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No. 79: Jan-Feb 1992

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Crop circles: if some are hoaxes, are they all hoaxes?

One could almost hear a sigh of relief among the skeptics of unusual natural phenomena when two Britons admitted to manufacturing scores of crop circles. After all, the crop circles are about as outrageous as UFOs and toads-entombedin-stone. However, the crop circles have not gone away. In fact, plant and soil samples from the circles seem to point to bizarre, highly energetic processes at work. This aspect of the phenomenon has been discussed by R. Noyes, Secretary of the Center for Crop Circle Studies (CCCS). First, though, Noyes has asserted that hoaxes cannot explain the large numbers of circles that have been counted -- about 1000 between 1980 and 1989. He con tinued as follows:

"The events of 1990 and 1991 (totalling about a further 1000 over the two years) certainly present a puzzle. Hoax is beyond doubt in some cases, but it seems very unlikely as a general explanation. Many events have been very large and very elaborate; they have occurred widely about the country (sometimes several on the same night in counties far from each other); there have been very few cases of detection of hoax, despite massive surveillance in the Mariborough/Devizes area, where so many of the events took place; circles (including a dumbbell formation) occurred within visual and radar range of a hi-tech watch mounted by [G.T.] Meaden and supported by anti-hoax equipment without a trace of human action. It is clear that hoax cannot account for all we have been seeing.

"Very recently, laboratories in the US, acting in collaboration with CCCS's Crop Research Panel, have reported interesting physical changes in crops and soil collected from circle formations as compared with control samples. Other 'hard' evidence is accumulating for the action of some short-lived force in the formation of genuine events, and its nature seems to be such that human activity cannot account for it. It may or may not be evidence for the operation of Meaden's 'plasma vortex' (in whatever form he decides to develop it). The only thing to add at this stage is that if the "plasma vortex" is in question, it seems capable of far more elaboration in the creation of crop formations than Meaden has yet allowed. For sheer exuberance and inventiveness, there has been no force in scientific history to match it."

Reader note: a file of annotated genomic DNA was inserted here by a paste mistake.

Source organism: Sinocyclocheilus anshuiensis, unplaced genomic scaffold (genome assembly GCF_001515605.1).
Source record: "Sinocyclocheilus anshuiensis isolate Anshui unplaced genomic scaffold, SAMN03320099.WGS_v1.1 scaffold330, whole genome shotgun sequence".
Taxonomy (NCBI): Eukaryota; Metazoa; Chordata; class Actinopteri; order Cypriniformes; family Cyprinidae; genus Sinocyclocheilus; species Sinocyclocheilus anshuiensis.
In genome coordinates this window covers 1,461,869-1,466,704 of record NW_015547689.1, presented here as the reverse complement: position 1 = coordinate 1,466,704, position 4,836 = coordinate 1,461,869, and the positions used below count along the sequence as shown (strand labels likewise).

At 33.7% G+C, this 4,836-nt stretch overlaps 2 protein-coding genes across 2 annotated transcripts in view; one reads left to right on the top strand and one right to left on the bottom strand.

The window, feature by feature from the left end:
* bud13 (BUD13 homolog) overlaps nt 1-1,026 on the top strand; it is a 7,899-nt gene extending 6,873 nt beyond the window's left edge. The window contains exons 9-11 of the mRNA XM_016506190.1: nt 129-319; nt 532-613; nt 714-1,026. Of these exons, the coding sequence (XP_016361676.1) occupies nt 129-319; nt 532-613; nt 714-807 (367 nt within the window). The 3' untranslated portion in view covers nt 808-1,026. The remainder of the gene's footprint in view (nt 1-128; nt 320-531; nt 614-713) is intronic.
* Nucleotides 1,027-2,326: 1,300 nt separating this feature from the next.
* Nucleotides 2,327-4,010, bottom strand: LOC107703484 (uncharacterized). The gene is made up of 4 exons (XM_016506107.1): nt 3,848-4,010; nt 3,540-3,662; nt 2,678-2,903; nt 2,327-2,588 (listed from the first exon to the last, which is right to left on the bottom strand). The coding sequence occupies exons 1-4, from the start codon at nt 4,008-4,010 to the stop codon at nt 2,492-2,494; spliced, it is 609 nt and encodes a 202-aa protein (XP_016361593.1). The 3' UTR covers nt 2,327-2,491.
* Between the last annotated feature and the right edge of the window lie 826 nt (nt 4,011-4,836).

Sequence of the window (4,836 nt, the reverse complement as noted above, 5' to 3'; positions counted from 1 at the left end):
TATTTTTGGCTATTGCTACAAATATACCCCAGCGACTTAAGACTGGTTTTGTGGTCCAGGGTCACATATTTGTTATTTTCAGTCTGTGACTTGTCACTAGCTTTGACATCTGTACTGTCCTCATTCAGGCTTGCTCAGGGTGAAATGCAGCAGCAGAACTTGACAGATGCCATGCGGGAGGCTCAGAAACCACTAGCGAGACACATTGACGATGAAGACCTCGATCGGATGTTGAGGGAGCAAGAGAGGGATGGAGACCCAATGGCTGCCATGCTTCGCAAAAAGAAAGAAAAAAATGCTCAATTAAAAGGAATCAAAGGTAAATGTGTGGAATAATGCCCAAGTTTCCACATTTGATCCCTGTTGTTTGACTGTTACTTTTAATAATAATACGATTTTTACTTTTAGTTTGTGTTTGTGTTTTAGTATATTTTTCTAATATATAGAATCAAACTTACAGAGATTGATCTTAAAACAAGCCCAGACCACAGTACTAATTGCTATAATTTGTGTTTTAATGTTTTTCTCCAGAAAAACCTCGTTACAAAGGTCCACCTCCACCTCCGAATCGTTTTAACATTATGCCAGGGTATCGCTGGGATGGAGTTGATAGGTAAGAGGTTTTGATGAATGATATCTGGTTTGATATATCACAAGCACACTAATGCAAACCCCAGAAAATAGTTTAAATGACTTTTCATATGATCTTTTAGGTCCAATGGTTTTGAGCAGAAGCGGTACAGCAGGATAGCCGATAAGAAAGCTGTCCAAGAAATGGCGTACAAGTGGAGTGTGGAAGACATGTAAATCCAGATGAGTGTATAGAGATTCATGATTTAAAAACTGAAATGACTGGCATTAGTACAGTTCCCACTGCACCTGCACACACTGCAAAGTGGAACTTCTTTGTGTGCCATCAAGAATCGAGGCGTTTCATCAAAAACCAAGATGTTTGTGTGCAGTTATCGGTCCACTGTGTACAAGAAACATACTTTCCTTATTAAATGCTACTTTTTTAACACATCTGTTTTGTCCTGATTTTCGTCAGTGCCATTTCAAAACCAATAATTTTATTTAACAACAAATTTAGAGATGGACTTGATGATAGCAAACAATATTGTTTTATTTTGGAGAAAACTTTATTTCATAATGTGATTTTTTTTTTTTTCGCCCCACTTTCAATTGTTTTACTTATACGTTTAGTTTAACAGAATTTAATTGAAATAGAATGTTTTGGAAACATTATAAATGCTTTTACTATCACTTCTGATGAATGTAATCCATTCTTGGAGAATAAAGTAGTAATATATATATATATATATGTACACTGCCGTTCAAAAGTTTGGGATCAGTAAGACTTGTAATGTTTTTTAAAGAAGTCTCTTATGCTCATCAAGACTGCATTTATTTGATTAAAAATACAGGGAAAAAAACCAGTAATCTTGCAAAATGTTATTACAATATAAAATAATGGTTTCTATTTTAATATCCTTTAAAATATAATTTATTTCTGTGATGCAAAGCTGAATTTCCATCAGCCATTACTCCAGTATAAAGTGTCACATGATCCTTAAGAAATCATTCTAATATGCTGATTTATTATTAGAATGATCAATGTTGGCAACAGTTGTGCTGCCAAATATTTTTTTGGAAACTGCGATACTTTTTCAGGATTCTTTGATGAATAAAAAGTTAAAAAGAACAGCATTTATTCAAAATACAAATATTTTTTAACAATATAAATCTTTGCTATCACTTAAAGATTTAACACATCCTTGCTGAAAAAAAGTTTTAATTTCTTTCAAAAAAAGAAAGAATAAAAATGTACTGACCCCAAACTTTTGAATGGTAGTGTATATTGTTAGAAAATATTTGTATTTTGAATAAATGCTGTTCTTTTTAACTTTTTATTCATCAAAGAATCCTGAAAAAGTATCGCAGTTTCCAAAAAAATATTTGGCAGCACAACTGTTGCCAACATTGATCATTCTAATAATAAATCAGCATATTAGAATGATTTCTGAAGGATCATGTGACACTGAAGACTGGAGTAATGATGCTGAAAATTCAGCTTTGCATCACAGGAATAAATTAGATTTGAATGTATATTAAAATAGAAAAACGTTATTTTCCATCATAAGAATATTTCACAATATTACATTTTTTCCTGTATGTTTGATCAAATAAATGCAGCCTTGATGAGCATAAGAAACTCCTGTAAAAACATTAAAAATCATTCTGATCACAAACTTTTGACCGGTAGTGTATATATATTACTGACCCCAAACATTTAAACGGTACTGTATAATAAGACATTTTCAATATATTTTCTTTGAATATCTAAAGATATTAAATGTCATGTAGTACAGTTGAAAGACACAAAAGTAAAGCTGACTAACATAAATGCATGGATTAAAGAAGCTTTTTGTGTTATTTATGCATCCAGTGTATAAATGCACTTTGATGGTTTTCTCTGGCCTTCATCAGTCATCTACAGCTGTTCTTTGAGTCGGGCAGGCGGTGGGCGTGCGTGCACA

(Noyes, Ralph; Letter to UFO Brigantia, November 23, 1991.)

Comment. We shall be looking forward to documentation of the lab tests mentioned. It is "interesting" that both UFO and crop-circle phenomena have historically begun with relatively simple observations, and now apparently to anomalous physical traces. Will there now be "encounters" and "abductions"?

From Science Frontiers #79, JAN-FEB 1992. 1992-2000 William R. Corliss

Science Frontiers Sourcebook Project Reviewed in:

Quotes

  • "A sourcebook of unexplained phenomena is therefore a valuable addition to a collection of scientific literature. William R. Corliss has provided this in the past with his source books of scientific anomalies in several subjects, and now he has provided it for astronomy. He has done an excellent job of collecting and editing a large amount of material, taken in part from scientific journals and in part from scientific reporting in the popular or semi-scientific press." -- "The Mysterious Universe: A Handbook of Astronomical Anomalies", reviwed by Thomas Gold, Cornell University, in Icarus, vol.41, 1980

  • "An interesting, systematic presentation of unusual weather [..] This book is recommended for a general audience" --"Corliss, William R., Tornados, Dark Days, Anomalous Precipitation, and Related Weather Phenomena, Sourcebook Project, 1983.", revieweed in Choice, September 1983
  • "..the science is necessarily somewhat speculative, but Corliss's symthesis is based on reputable sources." -- "Corliss, William R. (Compiler). Lightning, Auroras, Nocturnal Lights, and Related Luminous Phenomena" reviwed by Joseph M. Moran, Univ. of Wisconsin in Science Books and Films, Sep/Oct 1983

  • "Before opening the book, I set certain standards that a volume which treads into dangerous grounds grounds like this must meet. The author scrupulously met, or even exceeded those standards. Each phenomenon is exhaustively documented, with references to scientific journals [..] and extensive quotations" -- "Book Review: The moon and planets: a catalog of astronomical anomalies", The Sourcebook Project, 1985., Corliss, W. R., Journal of the Royal Astronomical Society of Canada, Vol. 81, no. 1 (1987), p. 24., 02/1987